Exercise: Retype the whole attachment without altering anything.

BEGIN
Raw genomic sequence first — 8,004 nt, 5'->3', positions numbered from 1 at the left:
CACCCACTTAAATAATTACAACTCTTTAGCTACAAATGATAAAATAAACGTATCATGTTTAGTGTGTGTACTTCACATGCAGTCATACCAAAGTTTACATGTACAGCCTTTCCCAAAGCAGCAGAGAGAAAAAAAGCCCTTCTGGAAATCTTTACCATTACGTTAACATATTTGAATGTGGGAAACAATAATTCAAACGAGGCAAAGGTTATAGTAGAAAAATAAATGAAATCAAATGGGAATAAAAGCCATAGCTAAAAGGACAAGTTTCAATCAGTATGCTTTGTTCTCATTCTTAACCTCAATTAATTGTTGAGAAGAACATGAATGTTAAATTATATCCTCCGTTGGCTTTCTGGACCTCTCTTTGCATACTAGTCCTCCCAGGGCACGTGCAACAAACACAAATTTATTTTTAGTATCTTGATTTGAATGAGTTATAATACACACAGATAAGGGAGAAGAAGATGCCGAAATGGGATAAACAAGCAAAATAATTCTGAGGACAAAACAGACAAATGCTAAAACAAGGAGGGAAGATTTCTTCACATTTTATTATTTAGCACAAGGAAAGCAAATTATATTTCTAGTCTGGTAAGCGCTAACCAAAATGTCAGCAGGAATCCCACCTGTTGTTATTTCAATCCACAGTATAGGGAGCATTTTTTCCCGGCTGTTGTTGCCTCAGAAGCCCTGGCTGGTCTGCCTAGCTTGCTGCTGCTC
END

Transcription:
Raw genomic sequence first — 8,004 nt, 5'->3', positions numbered from 1 at the left:
CACCCACTTAAATAATTACAACTCTTTAGCTACAAATGATAAAATAAACGTATCATGTTTAGTGTGTGTACTTCACATGCAGTCATACCAAAGTTTACATGTACAGCCTTTCCCAAAGCAGCAGAGAGAAAAAAAGCCCTTCTGGAAATCTTTACCATTACGTTAACATATTTGAATGTGGGAAACAATAATTCAAACGAGGCAAAGGTTATAGTAGAAAAATAAATGAAATCAAATGGGAATAAAAGCCATAGCTAAAAGGACAAGTTTCAATCAGTATGCTTTGTTCTCATTCTTAACCTCAATTAATTGTTGAGAAGAACATGAATGTTAAATTATATCCTCCGTTGGCTTTCTGGACCTCTCTTTGCATACTAGTCCTCCCAGGGCACGTGCAACAAACACAAATTTATTTTTAGTATCTTGATTTGAATGAGTTATAATACACACAGATAAGGGAGAAGAAGATGCCGAAATGGGATAAACAAGCAAAATAATTCTGAGGACAAAACAGACAAATGCTAAAACAAGGAGGGAAGATTTCTTCACATTTTATTATTTAGCACAAGGAAAGCAAATTATATTTCTAGTCTGGTAAGCGCTAACCAAAATGTCAGCAGGAATCCCACCTGTTGTTATTTCAATCCACAGTATAGGGAGCATTTTTTCCCGGCTGTTGTTGCCTCAGAAGCCCTGGCTGGTCTGCCTAGCTTGCTGCTGCTC